VICTOR KOTSEV

The freefall of Iran’s currency, the rial, has triggered fears of hyperinflation in the Islamic Republic. It offers context to the comments of Israeli officials, especially Israeli Prime Minister Benjamin Netanyahu’s speech at the United Nations last week, who have hinted that the international sanctions are producing an effect and they would be willing to postpone a military strike on Iran’s nuclear program until next year.

Meanwhile, speculation about two alternative options - a surprise attack or early elections in Israel, which would give Netanyahu an opportunity to compromise further with his militant rhetoric - has increased.

The collapse of Iran’s currency, coupled with rising discontent of workers inside the country, is by far the biggest recent news in that respect. In the last few days, the rial lost 30% to 50% of its street value - 15% on Monday alone - sparking riots and clashes between police and protestors in Tehran Wednesday.

Over the past year, the Iranian currency has depreciated by about two-thirds, severely affecting imports and financial stability in the country. American officials were quick to capitalise on the debacle, pointing to it as proof that the sanctions designed to curb the Iranian nuclear program were producing an effect.

Amid soaring food and other prices - even before these latest developments, the annual inflation rate in the country was close to 30% - the threat of hyperinflation and the effective destruction of the Iranian economy looms. In another sign of protest, a petition reportedly signed by over 10,000 Iranian workers adds pressure on the Tehran leadership.

As an American news agency puts it, “Iran’s factory workers and labourers have provided the tipping points at pivotal moments. They gave vital populist backing to the 1979 Islamic Revolution and generally sided with the ruling clerics when they were under threat by riots after [current Iranian President] Mr Ahmadinejad’s disputed re-election in 2009.”

The Iranian elite, meanwhile, is engaged in an intense power struggle between several different factions. Iran’s president, Mahmud Ahmadinejad, who has another eight months to go before his second term expires and cannot run for re-election, blamed the crisis on the sanctions and on “psychological warfare” by Western powers and domestic “speculators.”

His opponents, on the other hand, pointed to problems with his own financial policies, including mismanagement of the economy over the last years and a failed recent attempt to stabilise the exchange rate by opening a government-regulated currency exchange centre.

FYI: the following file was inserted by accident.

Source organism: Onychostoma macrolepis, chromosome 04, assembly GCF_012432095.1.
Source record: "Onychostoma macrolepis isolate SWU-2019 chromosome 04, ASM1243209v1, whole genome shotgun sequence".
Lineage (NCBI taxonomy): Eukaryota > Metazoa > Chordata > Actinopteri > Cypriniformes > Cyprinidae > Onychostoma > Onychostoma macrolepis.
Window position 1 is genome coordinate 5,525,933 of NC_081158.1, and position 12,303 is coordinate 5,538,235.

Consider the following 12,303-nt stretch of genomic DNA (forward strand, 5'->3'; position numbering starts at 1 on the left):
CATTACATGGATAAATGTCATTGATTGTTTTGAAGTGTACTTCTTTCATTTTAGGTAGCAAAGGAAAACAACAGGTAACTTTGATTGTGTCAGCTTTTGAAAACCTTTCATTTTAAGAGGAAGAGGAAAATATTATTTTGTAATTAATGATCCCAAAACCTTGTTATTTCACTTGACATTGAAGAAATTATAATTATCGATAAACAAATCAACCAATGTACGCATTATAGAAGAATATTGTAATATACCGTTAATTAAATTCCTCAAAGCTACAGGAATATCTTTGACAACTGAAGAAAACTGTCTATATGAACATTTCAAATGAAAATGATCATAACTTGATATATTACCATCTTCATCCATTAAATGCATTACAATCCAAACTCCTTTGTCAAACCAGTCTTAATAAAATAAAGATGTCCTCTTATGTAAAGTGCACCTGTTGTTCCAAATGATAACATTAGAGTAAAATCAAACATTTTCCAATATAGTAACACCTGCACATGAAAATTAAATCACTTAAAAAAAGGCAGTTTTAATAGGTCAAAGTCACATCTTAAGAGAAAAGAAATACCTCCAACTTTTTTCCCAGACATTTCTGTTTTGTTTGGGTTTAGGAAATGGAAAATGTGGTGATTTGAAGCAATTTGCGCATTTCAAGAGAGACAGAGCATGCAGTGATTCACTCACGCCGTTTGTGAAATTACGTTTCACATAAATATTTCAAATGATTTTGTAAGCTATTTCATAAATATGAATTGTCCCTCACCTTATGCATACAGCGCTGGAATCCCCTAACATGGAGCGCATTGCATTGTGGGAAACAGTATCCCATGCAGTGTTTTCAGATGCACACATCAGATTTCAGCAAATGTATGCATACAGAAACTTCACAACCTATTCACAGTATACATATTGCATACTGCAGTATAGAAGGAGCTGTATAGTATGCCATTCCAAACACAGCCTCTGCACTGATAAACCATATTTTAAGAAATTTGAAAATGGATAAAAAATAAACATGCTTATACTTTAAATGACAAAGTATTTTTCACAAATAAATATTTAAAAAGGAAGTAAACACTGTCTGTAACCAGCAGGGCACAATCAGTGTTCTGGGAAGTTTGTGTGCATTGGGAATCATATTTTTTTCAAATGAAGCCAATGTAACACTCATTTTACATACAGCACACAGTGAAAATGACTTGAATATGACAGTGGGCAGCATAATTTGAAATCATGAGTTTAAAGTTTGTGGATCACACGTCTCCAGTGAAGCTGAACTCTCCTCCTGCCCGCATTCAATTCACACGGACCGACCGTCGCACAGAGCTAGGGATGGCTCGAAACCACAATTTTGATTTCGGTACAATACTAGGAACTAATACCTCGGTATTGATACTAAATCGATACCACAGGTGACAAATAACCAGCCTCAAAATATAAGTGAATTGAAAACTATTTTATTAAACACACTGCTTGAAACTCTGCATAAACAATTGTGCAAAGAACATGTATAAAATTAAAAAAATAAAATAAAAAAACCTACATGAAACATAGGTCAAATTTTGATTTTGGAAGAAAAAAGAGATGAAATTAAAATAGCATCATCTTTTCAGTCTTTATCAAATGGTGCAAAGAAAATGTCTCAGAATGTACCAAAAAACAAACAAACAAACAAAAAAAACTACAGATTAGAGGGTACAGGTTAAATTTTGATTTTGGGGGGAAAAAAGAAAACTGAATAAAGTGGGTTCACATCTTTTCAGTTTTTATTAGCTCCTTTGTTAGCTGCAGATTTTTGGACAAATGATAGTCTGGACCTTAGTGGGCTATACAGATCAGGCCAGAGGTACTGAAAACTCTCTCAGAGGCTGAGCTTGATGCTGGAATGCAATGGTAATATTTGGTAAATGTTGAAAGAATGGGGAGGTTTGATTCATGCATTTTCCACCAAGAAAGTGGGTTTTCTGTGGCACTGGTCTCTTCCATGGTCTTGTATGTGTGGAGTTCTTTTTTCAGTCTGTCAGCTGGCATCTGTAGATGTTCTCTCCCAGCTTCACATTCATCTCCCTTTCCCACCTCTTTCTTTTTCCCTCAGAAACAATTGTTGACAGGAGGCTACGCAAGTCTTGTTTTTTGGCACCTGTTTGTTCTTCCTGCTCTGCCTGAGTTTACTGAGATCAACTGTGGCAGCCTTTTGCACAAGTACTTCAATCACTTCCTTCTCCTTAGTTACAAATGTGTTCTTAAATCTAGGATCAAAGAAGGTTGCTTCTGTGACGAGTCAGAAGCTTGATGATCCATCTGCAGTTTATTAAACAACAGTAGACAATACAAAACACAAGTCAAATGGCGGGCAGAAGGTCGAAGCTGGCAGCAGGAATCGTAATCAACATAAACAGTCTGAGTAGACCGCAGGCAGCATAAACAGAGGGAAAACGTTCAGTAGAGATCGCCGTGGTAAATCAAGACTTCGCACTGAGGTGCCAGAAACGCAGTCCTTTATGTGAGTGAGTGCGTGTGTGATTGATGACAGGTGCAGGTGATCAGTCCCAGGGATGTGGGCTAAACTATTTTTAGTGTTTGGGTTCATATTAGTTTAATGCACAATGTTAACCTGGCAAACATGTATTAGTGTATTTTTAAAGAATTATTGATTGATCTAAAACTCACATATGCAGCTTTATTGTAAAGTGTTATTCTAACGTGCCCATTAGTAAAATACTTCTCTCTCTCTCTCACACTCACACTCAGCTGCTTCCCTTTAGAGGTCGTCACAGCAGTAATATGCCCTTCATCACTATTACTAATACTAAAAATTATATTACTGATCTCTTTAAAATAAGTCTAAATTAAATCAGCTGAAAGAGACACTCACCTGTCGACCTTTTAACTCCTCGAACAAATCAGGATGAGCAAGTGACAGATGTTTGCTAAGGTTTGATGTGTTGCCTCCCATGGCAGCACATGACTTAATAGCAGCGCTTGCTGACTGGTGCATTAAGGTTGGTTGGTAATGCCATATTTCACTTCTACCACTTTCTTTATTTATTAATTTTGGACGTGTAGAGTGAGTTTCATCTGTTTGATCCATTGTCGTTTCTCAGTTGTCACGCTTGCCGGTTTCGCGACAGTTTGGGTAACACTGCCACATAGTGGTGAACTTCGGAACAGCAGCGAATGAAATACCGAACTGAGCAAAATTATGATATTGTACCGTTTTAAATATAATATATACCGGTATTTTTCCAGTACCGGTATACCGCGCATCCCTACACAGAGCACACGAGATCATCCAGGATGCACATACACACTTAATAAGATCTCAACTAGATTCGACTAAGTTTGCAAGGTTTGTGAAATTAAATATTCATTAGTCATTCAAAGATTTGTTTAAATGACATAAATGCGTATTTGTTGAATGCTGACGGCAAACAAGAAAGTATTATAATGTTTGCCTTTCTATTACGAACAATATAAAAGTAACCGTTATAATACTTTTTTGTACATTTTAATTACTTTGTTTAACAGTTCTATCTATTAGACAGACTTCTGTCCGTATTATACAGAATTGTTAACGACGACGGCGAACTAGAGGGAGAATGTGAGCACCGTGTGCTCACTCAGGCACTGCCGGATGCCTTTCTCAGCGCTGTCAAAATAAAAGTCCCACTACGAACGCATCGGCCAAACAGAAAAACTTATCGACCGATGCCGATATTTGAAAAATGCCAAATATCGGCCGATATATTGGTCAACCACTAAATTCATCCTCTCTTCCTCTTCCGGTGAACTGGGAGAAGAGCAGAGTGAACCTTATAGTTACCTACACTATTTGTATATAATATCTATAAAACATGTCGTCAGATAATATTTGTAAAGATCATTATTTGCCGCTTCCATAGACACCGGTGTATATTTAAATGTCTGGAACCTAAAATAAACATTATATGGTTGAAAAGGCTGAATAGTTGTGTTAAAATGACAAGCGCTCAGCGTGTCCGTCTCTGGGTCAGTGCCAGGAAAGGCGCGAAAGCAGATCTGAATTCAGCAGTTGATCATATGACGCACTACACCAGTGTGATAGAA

In a sign of just how far the internal political intrigue in the country has gone, rumours circulate that the Iranian Supreme Leader, Ayatollah Ali Khamenei, is considering abolishing the office of the president altogether.

These developments help explain also the recent shift of rhetoric on the part of Israeli leaders. Several days ago, for example, the controversial foreign minister Avigdor Lieberman predicted “an Iranian-style Tahrir revolution” in the coming months, which would presumably halt Tehran’s nuclear program.

“The Iranian economy is not collapsing, but it is on the verge of collapse,” Israeli Finance Minister Yuval Steinitz chimed in. “The loss of income from oil there is approaching $45-50 billion by the year’s end.”

Netanyahu’s own speech at the UN General Assembly last week, featuring the now-famous cartoon bomb drawing, was widely interpreted as a softening of his stance.

The Israeli prime minister proclaimed his determination to stop Iran from acquiring a nuclear weapon but told the Assembly that Tehran would likely not cross his red line before the next spring or summer.

While the simplistic drawing attracted considerable criticism from pundits, it arguably accomplished its main objectives - to draw attention, to convey a clear ultimatum to both Iran and US President Barack Obama, and to prepare global public opinion for a possible military campaign in the future. Domestic Israeli commentators, moreover, have picked up on another possible goal of Netanyahu’s speech: to set the tone for an early elections campaign in Israel. As the veteran political analyst Yossi Verter wrote in an article in the Israeli daily Ha’aretz;